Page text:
Employee Denied Companion at Disciplinary Hearing Awarded Only £2
In the recent case of Gnahoua v Abellio London Ltd, the Employment Tribunal found that the employer, Abellio, had breached the employee’s right to be accompanied by a companion of his choice at a disciplinary appeal hearing but in an unprecedented twist, only awarded the Claimant compensation of £2.
Abellio began the disciplinary process against Mr Gnahoua when he was caught looking at an iPad while the bus he was driving was in motion. Following the decision to dismiss him for the act of gross misconduct, Mr Gnahoua appealed and informed Abellio that he wished to be accompanied to the appeal hearing by two brothers who had formed the PTSC (‘Public Transport Service Corporation’) union. The employer refused on the grounds that the two brothers had already been banned from representing staff at hearings due to their dishonesty and threatening behaviour.
Mr Gnahoua attended the internal disciplinary appeal hearing with no representation and the decision to dismiss him from his employment was upheld by Abellio.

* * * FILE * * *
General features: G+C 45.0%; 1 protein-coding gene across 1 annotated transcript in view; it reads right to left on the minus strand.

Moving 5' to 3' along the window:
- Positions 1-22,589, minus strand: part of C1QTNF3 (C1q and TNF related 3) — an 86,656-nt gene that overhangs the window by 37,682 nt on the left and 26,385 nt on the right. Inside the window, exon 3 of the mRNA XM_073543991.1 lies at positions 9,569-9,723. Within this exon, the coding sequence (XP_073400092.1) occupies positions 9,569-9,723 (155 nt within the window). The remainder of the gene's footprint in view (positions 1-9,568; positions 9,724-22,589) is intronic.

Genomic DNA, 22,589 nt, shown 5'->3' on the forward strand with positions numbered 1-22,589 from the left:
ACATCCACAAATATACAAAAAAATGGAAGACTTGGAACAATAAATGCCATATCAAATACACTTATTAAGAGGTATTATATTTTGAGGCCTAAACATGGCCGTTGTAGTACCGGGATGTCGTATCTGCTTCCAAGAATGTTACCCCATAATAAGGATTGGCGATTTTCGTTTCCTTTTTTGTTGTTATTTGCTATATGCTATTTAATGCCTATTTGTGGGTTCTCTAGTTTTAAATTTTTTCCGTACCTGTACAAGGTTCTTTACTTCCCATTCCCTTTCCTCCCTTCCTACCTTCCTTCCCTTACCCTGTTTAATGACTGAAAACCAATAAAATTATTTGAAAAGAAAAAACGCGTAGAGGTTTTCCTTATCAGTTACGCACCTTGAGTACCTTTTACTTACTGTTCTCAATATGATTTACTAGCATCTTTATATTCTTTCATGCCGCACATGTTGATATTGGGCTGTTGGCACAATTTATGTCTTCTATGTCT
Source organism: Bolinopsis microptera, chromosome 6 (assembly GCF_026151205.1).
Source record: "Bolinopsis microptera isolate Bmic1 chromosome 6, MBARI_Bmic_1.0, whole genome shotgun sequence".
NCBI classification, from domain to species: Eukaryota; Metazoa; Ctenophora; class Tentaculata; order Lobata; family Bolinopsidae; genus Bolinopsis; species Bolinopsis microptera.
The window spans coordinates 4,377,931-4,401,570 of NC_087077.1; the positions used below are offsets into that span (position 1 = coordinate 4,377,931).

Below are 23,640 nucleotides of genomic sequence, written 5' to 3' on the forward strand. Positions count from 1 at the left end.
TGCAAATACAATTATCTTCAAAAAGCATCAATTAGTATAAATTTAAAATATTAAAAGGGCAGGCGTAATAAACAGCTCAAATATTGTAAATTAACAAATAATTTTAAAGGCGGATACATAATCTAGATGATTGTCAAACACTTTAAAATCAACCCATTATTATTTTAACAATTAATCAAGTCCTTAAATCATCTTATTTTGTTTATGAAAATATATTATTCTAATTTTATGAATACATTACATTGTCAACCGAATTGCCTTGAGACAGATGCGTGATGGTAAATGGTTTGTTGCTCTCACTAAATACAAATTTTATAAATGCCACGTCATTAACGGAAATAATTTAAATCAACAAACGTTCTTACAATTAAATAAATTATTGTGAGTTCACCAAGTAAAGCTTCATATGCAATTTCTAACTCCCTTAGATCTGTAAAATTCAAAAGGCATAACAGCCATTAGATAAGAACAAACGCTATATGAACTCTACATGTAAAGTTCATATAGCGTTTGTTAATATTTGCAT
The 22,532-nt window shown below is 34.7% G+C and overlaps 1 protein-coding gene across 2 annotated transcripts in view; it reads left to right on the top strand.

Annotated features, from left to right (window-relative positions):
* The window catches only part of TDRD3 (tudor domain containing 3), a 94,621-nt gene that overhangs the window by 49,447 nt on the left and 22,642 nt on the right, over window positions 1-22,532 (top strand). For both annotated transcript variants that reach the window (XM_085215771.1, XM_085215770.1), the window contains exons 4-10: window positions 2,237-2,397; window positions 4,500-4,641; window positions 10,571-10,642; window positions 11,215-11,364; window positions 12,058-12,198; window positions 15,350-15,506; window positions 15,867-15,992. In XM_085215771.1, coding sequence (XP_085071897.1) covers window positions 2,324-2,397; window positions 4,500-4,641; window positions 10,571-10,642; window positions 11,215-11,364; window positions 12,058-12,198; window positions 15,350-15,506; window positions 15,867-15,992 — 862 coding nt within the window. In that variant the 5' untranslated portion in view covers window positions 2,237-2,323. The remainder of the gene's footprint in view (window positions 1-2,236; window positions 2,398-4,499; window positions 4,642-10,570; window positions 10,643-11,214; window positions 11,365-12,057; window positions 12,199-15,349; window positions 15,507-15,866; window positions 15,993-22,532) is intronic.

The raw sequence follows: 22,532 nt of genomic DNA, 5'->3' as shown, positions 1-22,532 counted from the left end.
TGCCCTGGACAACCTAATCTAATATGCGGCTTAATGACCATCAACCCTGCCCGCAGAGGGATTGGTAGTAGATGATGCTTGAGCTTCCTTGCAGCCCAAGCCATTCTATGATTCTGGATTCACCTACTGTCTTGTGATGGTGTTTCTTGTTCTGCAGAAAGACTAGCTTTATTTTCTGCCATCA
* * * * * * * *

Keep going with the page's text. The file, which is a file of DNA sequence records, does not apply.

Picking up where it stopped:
The Employment Tribunal accepted that Abellio had technically breached Mr Gnahoua’s right to be accompanied to the hearing by a work colleague or a trade union representative companion. However, they decided to award Mr Gnahoua just £2 in consideration of the breach, on the basis that Abellio had followed the ACAS Code of Practice and had had strong grounds to be unhappy with the choice of companion to the appeal hearing and Mr Gnahoua had not suffered any loss or detriment because of the breach.
The case serves as a useful reminder of the need for employer’s to follow the correct disciplinary process and if there are any departures from the established procedure to ensure that there are sufficiently strong reasons for doing so and that the employee is not subjected to a detriment as a result.